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The Return of the Millennials

The next generation of employees will either transform your business or watch you close it.


The Return of the Millennials 
by Peter Miller
VP Brand & IP, Red Tree Leadership

About eight years ago, the HR world was buzzing about Millennials (Gen Y). Research on the subject was just appearing and there were articles in the business press, conference presentations and Gen Y consultants sprouting up. 60 Minutes even produced a segment called “The Millennials are Coming.” (It sounds like the title from a bad horror movie.) And while HR departments seemed interested, CEOs didn’t. You see, it wasn’t really a problem yet for organizations. Then, the recession hit and sidelined the topic for a while. The Baby Boomers postponed retirement and there just wasn’t as strong a need to focus on integrating younger twenty-something employees into the workforce when you could just keep your older, wiser employees around a little longer.

But now that’s changing. A gradual recovery in the economy has allowed some Boomers to choose to retire, and age has forced others. Most corporations aren’t on wild hiring sprees, but when they do hire, it tends to be younger workers – Millennials. Many organizations have found that they aren’t ready for the shift. Because Boomers have dominated the workforce for the past 30 to 40 years, they generally set the culture for the organization. Gen X wasn’t large enough to throw their weight around and change things, but Millennials are. In fact, they will be the largest generation in history, and the business environment that was set up by the Boomers may not work for them.

Failing to be Millennial-ready is already causing big problems for some companies. One organization we recently spoke with has about sixteen thousand employees, but handed out over forty thousand W-2s at the end of the year. That’s a lot of turnover – nearly three to one. All that turnover is incredibly expensive. It happens because Millennials aren’t afraid to leave a job that’s not working for them. In fact, a recent study showed that nearly 40% of Millennials would rather have no job at all than a job they didn’t like. They simply want work to be fulfilling, and many have a safety net and can move back in with their parents.I can hear some Boomers out there right now grumbling that we’re all doomed and that these ‘kids’ don’t know how good they have it – but the older generations raised them.  They were taught that they could do anything they want. They were taught to look for meaning. Millennials are simply behaving consistently with the beliefs they’ve been given their entire lives. In fact, in the 1960′s, Boomers were causing the same turbulence as they entered the workplace and wanted different things from work than their parents.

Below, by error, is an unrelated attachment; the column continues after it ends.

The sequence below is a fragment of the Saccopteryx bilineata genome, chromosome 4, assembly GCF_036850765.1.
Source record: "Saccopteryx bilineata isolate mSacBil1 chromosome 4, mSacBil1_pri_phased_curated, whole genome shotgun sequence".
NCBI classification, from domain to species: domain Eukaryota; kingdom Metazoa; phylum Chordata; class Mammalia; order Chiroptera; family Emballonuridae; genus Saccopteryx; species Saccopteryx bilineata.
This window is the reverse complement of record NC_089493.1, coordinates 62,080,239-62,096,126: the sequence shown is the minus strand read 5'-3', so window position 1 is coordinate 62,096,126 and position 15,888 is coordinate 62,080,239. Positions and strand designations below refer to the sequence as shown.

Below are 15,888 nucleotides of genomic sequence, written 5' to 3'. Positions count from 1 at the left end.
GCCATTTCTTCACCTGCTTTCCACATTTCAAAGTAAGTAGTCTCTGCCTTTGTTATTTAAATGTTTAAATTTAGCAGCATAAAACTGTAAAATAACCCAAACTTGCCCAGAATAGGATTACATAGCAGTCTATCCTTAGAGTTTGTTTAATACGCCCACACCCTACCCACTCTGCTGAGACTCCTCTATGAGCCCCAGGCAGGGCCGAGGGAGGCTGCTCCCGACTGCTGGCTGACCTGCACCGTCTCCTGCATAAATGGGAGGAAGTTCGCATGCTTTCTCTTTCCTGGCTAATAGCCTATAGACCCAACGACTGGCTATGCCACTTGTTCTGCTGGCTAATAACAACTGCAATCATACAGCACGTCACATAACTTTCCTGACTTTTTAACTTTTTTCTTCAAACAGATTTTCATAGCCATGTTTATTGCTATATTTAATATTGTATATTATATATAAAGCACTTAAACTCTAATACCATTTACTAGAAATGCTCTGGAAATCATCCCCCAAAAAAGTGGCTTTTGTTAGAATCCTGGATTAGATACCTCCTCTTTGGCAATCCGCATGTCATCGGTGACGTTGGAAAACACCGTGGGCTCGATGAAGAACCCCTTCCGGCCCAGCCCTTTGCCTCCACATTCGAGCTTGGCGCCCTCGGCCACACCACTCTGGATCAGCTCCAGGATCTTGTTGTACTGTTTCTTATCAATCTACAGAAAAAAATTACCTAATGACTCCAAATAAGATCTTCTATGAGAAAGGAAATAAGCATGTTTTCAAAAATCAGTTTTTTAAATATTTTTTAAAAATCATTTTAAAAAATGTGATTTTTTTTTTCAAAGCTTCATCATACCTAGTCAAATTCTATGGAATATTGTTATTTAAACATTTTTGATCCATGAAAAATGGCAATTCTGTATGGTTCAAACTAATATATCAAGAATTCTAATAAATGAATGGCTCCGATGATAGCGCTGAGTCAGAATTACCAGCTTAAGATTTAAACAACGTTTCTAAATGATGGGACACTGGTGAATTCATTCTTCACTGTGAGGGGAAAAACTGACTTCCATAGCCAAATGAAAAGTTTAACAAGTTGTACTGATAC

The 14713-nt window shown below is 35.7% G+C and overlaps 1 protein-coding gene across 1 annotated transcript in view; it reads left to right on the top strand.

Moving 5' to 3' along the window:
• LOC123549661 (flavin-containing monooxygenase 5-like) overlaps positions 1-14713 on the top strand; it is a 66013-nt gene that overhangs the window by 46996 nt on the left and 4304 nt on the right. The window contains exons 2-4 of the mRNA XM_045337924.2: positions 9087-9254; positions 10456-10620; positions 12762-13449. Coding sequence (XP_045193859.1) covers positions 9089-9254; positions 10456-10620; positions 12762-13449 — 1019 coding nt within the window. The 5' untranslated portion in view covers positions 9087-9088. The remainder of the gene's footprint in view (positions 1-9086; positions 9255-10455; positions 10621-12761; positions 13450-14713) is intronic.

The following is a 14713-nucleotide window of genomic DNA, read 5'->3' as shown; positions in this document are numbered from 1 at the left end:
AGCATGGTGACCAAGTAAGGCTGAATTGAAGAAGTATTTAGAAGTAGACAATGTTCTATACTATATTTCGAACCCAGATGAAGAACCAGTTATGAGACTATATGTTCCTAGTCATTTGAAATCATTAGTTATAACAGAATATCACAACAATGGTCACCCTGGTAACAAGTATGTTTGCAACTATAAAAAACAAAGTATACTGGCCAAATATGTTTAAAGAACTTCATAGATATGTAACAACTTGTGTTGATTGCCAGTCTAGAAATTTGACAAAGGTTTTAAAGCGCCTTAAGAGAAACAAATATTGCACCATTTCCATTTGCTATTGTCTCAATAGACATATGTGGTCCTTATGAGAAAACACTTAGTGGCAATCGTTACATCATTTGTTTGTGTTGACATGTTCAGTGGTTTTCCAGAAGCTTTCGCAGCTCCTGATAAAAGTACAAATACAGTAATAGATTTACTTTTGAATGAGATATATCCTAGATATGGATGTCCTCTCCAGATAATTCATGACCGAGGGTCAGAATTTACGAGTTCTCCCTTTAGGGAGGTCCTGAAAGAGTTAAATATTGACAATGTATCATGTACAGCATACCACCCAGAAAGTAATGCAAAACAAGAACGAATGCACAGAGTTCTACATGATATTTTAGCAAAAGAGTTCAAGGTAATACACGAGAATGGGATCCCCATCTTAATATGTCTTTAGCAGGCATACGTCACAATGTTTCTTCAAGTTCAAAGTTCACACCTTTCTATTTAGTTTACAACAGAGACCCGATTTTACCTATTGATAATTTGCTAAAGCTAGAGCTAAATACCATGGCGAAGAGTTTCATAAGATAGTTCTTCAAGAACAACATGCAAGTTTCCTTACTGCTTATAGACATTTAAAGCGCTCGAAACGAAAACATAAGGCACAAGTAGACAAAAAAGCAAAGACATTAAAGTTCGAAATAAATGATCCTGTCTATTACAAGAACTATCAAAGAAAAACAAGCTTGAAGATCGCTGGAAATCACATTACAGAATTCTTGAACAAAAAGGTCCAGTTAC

The way I see it, companies have a couple choices. They can ignore the issue and just hope that Millennials learn to fall in line, or they can adapt. Like it or not, companies who ignore major changes don’t seem to last very long. A failure to adapt to the next generation is going to mean higher turnover, and worse – your organization is going to see all of the critical, hard-won expertise evaporate when the older workers decide to leave. No one lives forever, and your retiring Boomers are not going to pass on their knowledge to younger employees they don’t have a rapport with or who are just passing through the revolving door.

So, CEOs are starting to pay attention because this time the threat isn’t just theoretical. Boomers are retiring and Millennials are the ones replacing them. Your organization can either enjoy its final golden years and fade into obscurity, or figure out how to adapt and harness the power of an energetic, imaginative, (and yes) hard-working young generation who is aiming even higher than we did.

Things to watch for in your business:
• Turnover rates for new hires are larger than normal
• Complaints by older workers about young employees
• Average age of your employees is over 45 (could indicate large numbers of imminent retirements)
• HR policies and hiring practices that have remained largely unchanged for ten years or more
• Lack of adequate new-employee training and development programs


 Gen Y
 Red Tree Leadership

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